Workshop in Jakarta Highlights Indonesian Migrant Worker Issues

Workshop in Jakarta Highlights Indonesian Migrant Worker Issues

What you need to know

There are more than 200,000 Indonesian migrant workers in Taiwan. What are the problems they face and what should they keep an eye out for?

The Global Workers’ Organization, Taiwan (GWO) on Sept. 10 held a workshop in Jakarta to discuss issues that Indonesian migrant workers may face in Taiwan and other countries. Various organizations, including Antara News, DaAi Television, the National Agency for the Placement and Protection of Indonesian Migrant Workers and Center for Servicing, Placement and Protection of Indonesian Migrant Workers Jakarta, took part in the event, along with more than 100 Indonesians who are about to work overseas.

One speaker at the 2015 GWO Migrant Worker Media Workshop said that from her experience reporting on Indonesian migrant workers in Taiwan, workers should go through their contracts thoroughly when applying for jobs overseas to ensure their rights are being protected. The speaker also said that a willingness to learn also helps in career development after returning to Indonesia.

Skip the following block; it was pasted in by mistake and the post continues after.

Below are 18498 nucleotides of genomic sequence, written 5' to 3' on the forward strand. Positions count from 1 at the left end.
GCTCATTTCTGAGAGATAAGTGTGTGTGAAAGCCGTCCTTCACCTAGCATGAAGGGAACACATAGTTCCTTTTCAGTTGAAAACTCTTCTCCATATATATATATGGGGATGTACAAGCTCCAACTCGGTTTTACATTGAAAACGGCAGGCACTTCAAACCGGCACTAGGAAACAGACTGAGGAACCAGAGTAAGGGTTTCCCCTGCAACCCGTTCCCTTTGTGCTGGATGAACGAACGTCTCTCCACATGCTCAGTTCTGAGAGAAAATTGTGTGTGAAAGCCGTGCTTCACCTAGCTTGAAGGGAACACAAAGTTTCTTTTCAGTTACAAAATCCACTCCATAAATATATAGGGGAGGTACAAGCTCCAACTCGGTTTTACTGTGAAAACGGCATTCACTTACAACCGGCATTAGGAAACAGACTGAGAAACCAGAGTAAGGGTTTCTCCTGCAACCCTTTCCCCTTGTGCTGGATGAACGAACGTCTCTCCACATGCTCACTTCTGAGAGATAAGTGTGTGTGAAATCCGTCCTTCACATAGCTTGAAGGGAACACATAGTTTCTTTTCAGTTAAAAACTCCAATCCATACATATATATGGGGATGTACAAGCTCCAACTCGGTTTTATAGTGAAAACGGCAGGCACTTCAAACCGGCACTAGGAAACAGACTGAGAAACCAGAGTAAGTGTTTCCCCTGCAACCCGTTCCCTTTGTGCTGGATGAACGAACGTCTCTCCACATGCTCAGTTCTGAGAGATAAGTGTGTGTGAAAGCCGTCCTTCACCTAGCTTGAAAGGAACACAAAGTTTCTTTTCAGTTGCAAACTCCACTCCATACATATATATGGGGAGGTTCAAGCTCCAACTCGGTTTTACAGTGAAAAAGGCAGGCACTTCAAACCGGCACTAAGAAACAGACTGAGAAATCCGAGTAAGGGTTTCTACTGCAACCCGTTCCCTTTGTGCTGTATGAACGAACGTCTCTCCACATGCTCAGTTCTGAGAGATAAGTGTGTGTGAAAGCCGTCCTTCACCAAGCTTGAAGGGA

GWO member Sun Pei-shan (孫珮珊) said submissions to the GWO Taiwan Migrant Video Awards show that increasingly more Indonesian migrant workers use electronic devices to record their current situation or the problems they face.

Narsidah, a representative of the Indonesian migrant worker organization SURNI, reminded those who are about to travel abroad to keep a goal in mind when working overseas. She also encouraged them to get involved in migrant worker organizations in case they run into difficulties.

Bobby, a representative of the Indonesian Migrant Workers Union (IMWU), says migrant workers should pay attention to the traditions and laws of the country they will be working in. For example, in Saudi Arabia, it might be inappropriate for workers to smile at their employers.

Tan Yun-fu (譚雲福), of Radio Taiwan International, says that because the Taiwanese government is enhancing protection for migrant workers, these people can work and learn other skills, such as Chinese language, at the same time. This will make it easier for the workers to find a job when they return to their own country or at Taiwanese companies in Indonesia.

According to Taiwan's Ministry of Labor, 170,000 Indonesians work as domestic workers in Taiwan, 79% of the total number of migrant workers from Indonesia. These workers are usually caretakers for the elderly and play a crucial role in the nation’s long-term care system.

First Editor: Edward White
Second Editor: J. Michael Cole